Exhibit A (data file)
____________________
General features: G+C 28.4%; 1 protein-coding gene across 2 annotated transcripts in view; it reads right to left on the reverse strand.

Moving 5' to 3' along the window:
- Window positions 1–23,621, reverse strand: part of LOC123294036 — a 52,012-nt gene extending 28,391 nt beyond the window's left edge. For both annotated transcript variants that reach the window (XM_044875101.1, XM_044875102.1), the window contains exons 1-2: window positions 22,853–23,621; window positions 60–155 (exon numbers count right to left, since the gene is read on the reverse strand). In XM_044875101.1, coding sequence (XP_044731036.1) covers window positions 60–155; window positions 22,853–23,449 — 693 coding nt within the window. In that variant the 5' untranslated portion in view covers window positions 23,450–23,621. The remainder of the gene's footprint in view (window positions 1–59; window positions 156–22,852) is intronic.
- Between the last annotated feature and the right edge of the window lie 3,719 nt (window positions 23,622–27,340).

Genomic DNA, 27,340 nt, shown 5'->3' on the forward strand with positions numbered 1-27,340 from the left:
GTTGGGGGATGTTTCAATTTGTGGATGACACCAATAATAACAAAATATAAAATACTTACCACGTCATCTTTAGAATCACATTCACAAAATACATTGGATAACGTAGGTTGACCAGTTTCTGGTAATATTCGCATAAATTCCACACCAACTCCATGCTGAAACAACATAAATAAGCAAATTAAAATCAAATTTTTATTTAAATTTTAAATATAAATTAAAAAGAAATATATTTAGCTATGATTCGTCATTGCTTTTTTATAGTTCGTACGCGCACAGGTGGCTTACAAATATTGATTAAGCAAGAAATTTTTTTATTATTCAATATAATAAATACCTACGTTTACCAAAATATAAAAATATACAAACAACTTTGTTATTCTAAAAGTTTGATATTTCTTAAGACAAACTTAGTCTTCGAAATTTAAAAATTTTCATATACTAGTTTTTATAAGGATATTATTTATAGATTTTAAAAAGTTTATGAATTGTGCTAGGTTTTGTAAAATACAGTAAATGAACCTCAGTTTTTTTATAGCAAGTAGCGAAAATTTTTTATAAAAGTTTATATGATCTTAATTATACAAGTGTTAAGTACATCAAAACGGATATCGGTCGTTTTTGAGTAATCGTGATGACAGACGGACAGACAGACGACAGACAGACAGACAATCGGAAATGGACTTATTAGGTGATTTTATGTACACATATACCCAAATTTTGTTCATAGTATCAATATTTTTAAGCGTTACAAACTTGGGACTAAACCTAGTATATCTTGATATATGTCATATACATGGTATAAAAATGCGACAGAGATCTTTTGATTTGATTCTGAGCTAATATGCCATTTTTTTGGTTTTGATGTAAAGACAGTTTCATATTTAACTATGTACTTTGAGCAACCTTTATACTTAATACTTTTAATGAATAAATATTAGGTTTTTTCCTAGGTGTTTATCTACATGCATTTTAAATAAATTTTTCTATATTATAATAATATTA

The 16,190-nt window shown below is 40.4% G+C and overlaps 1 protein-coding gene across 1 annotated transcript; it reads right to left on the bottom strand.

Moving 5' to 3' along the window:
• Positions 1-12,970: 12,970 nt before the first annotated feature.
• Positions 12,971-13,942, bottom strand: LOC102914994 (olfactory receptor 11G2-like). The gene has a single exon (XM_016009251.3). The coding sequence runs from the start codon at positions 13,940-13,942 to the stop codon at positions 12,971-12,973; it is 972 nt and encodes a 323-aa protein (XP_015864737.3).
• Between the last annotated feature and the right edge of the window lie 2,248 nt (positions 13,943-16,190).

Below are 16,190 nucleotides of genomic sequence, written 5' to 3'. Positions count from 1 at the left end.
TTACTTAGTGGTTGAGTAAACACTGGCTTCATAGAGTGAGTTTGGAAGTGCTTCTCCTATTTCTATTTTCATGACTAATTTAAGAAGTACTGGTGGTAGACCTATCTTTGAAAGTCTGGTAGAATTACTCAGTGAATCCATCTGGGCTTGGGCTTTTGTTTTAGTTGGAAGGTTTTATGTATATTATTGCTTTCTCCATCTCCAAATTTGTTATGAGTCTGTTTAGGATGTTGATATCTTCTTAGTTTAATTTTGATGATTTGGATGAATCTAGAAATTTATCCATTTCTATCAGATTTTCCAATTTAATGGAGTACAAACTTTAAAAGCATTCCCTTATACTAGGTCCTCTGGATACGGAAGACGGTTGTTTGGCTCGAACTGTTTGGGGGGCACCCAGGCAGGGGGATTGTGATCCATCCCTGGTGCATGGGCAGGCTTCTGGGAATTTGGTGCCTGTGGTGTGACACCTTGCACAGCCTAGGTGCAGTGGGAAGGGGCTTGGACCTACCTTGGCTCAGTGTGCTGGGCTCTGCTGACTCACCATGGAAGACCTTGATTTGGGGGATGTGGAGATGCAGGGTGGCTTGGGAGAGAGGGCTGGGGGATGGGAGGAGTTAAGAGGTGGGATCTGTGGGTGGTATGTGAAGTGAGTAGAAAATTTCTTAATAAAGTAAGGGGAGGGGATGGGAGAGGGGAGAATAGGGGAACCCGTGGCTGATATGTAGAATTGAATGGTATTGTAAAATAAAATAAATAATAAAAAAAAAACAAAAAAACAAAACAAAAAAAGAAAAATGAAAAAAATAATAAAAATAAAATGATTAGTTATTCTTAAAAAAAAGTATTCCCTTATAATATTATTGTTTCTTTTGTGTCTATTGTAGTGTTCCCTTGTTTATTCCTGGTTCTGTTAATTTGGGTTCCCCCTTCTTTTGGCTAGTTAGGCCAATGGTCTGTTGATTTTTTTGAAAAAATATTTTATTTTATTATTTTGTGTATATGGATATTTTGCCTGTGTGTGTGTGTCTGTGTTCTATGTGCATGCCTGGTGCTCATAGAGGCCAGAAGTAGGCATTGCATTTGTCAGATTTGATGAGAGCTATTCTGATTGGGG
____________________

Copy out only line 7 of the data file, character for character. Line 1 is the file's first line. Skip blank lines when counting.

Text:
The 16,190-nt window shown below is 40.4% G+C and overlaps 1 protein-coding gene across 1 annotated transcript; it reads right to left on the bottom strand.